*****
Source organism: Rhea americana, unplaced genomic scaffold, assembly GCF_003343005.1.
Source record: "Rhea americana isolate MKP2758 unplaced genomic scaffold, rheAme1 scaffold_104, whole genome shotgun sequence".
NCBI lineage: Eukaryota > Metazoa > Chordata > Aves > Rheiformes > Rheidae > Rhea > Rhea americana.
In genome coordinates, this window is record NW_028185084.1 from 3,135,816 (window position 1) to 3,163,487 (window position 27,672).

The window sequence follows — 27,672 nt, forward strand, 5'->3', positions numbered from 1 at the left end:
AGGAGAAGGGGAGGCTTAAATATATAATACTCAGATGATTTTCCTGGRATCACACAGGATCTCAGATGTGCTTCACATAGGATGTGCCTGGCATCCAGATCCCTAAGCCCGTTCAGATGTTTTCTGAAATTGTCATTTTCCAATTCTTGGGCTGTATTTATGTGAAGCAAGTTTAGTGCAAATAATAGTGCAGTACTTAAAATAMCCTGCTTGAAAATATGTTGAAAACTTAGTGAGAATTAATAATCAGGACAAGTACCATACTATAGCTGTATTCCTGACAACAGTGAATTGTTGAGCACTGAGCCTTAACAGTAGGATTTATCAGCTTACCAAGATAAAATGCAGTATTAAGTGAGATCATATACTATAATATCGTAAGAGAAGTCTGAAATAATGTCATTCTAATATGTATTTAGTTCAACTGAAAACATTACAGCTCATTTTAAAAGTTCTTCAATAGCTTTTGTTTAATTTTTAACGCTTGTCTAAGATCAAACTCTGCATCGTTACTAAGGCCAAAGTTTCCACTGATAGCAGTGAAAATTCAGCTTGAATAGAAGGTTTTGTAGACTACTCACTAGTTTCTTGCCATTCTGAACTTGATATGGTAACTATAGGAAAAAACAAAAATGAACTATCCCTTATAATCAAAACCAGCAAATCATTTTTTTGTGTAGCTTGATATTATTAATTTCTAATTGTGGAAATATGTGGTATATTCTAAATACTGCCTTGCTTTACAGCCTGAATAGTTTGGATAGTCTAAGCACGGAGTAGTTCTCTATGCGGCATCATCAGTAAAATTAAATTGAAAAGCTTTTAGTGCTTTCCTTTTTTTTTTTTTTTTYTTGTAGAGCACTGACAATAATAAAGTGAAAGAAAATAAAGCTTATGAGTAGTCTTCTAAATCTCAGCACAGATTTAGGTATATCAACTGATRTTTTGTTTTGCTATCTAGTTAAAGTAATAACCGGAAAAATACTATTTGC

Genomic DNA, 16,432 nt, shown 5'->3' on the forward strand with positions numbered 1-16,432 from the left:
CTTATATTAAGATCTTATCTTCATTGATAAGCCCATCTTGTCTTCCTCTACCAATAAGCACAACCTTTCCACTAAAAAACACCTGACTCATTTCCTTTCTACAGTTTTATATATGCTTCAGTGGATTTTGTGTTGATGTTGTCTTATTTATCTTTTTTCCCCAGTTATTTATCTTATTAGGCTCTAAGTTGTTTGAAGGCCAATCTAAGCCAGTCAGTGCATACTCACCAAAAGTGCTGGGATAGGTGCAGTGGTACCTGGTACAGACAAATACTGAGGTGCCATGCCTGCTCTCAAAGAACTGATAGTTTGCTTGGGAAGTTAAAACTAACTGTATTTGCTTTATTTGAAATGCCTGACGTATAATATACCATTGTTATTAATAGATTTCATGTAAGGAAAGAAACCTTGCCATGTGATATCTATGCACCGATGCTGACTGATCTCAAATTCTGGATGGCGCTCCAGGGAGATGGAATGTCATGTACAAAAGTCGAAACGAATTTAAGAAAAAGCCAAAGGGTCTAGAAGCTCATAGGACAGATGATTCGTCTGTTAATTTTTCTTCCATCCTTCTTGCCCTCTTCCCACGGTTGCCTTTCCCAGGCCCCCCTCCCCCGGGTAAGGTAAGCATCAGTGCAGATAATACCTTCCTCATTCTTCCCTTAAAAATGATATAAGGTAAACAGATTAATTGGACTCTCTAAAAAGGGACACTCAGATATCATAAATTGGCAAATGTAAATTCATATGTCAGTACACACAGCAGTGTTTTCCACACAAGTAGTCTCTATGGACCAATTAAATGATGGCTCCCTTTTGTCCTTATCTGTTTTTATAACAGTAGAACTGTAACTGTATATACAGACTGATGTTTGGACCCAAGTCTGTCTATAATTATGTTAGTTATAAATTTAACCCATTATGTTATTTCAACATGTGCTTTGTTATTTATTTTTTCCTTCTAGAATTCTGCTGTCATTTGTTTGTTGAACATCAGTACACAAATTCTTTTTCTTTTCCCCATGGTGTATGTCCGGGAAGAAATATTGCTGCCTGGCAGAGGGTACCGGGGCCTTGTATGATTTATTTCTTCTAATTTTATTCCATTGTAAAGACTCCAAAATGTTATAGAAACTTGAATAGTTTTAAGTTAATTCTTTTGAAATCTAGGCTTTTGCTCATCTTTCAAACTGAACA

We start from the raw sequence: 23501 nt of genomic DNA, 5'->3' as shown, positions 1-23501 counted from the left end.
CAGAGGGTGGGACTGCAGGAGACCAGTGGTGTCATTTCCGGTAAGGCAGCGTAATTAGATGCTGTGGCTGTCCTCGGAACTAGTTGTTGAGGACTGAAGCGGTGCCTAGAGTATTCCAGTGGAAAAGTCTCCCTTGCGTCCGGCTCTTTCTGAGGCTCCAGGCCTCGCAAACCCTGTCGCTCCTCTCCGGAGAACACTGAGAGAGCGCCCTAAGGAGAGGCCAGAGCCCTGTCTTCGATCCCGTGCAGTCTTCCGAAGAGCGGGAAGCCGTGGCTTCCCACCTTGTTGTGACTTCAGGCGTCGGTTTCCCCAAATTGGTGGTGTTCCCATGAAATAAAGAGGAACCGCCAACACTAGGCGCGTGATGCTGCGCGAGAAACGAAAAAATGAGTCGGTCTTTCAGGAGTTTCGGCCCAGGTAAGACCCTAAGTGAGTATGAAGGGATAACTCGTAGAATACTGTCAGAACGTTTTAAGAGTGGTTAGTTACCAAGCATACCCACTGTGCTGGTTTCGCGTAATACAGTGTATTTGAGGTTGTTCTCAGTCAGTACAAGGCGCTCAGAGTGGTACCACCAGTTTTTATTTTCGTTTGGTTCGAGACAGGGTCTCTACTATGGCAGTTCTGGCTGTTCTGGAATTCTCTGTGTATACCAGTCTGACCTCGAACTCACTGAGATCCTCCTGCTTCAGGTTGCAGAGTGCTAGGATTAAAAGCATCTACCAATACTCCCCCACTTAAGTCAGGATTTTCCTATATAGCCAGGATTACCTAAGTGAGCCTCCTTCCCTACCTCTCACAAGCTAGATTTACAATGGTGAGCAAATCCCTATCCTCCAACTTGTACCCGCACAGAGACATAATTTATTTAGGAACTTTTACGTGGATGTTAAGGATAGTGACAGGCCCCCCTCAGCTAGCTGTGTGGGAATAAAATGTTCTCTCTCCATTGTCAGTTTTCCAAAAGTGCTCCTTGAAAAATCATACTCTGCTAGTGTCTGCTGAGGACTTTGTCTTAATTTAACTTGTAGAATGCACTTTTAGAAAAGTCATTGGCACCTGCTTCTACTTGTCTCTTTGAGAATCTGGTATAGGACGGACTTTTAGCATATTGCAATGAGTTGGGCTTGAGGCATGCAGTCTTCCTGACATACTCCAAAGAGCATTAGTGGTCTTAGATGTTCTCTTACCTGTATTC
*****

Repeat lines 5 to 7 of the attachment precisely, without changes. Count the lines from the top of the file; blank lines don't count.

The window sequence follows — 27,672 nt, forward strand, 5'->3', positions numbered from 1 at the left end:
AGGAGAAGGGGAGGCTTAAATATATAATACTCAGATGATTTTCCTGGRATCACACAGGATCTCAGATGTGCTTCACATAGGATGTGCCTGGCATCCAGATCCCTAAGCCCGTTCAGATGTTTTCTGAAATTGTCATTTTCCAATTCTTGGGCTGTATTTATGTGAAGCAAGTTTAGTGCAAATAATAGTGCAGTACTTAAAATAMCCTGCTTGAAAATATGTTGAAAACTTAGTGAGAATTAATAATCAGGACAAGTACCATACTATAGCTGTATTCCTGACAACAGTGAATTGTTGAGCACTGAGCCTTAACAGTAGGATTTATCAGCTTACCAAGATAAAATGCAGTATTAAGTGAGATCATATACTATAATATCGTAAGAGAAGTCTGAAATAATGTCATTCTAATATGTATTTAGTTCAACTGAAAACATTACAGCTCATTTTAAAAGTTCTTCAATAGCTTTTGTTTAATTTTTAACGCTTGTCTAAGATCAAACTCTGCATCGTTACTAAGGCCAAAGTTTCCACTGATAGCAGTGAAAATTCAGCTTGAATAGAAGGTTTTGTAGACTACTCACTAGTTTCTTGCCATTCTGAACTTGATATGGTAACTATAGGAAAAAACAAAAATGAACTATCCCTTATAATCAAAACCAGCAAATCATTTTTTTGTGTAGCTTGATATTATTAATTTCTAATTGTGGAAATATGTGGTATATTCTAAATACTGCCTTGCTTTACAGCCTGAATAGTTTGGATAGTCTAAGCACGGAGTAGTTCTCTATGCGGCATCATCAGTAAAATTAAATTGAAAAGCTTTTAGTGCTTTCCTTTTTTTTTTTTTTTTYTTGTAGAGCACTGACAATAATAAAGTGAAAGAAAATAAAGCTTATGAGTAGTCTTCTAAATCTCAGCACAGATTTAGGTATATCAACTGATRTTTTGTTTTGCTATCTAGTTAAAGTAATAACCGGAAAAATACTATTTGC

Genomic DNA, 16,432 nt, shown 5'->3' on the forward strand with positions numbered 1-16,432 from the left: